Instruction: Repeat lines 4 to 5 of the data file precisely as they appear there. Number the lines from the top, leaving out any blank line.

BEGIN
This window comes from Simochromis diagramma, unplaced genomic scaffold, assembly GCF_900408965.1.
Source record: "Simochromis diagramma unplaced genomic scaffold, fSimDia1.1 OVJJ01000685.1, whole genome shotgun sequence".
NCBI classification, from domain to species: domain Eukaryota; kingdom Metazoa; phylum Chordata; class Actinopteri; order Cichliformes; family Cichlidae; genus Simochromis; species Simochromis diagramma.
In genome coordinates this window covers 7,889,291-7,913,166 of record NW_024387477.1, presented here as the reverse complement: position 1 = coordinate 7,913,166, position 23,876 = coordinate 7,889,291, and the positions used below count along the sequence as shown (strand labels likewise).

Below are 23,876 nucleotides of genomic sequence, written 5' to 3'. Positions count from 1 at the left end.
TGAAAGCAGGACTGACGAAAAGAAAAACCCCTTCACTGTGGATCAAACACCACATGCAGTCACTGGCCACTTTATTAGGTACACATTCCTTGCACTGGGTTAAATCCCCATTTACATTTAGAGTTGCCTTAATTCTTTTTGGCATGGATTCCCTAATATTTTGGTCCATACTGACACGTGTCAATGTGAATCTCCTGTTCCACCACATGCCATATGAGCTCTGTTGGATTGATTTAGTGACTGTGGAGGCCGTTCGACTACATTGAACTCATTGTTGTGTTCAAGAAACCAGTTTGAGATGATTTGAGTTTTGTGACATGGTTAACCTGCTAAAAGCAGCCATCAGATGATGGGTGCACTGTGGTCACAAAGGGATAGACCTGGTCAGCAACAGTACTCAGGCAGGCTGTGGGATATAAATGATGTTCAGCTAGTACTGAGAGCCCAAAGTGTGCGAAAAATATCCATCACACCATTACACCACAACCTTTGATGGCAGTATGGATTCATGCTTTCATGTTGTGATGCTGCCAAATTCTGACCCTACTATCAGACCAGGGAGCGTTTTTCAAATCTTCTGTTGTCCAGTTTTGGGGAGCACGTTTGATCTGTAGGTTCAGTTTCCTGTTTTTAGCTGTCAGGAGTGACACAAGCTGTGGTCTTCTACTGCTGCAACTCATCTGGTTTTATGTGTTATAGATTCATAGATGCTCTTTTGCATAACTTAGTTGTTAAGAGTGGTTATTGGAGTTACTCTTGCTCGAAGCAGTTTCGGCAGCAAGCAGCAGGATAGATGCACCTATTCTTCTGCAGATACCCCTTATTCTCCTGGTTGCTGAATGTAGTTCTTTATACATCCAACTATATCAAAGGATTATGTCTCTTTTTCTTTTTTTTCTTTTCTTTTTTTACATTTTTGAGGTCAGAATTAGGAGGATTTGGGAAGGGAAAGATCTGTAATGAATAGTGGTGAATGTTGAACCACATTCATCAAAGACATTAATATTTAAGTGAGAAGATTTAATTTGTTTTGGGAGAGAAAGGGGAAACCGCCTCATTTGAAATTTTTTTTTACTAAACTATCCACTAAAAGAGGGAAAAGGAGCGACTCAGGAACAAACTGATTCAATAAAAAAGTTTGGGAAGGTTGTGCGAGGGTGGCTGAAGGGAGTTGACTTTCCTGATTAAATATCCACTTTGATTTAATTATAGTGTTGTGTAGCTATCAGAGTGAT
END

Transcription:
In genome coordinates this window covers 7,889,291-7,913,166 of record NW_024387477.1, presented here as the reverse complement: position 1 = coordinate 7,913,166, position 23,876 = coordinate 7,889,291, and the positions used below count along the sequence as shown (strand labels likewise).

Below are 23,876 nucleotides of genomic sequence, written 5' to 3'. Positions count from 1 at the left end.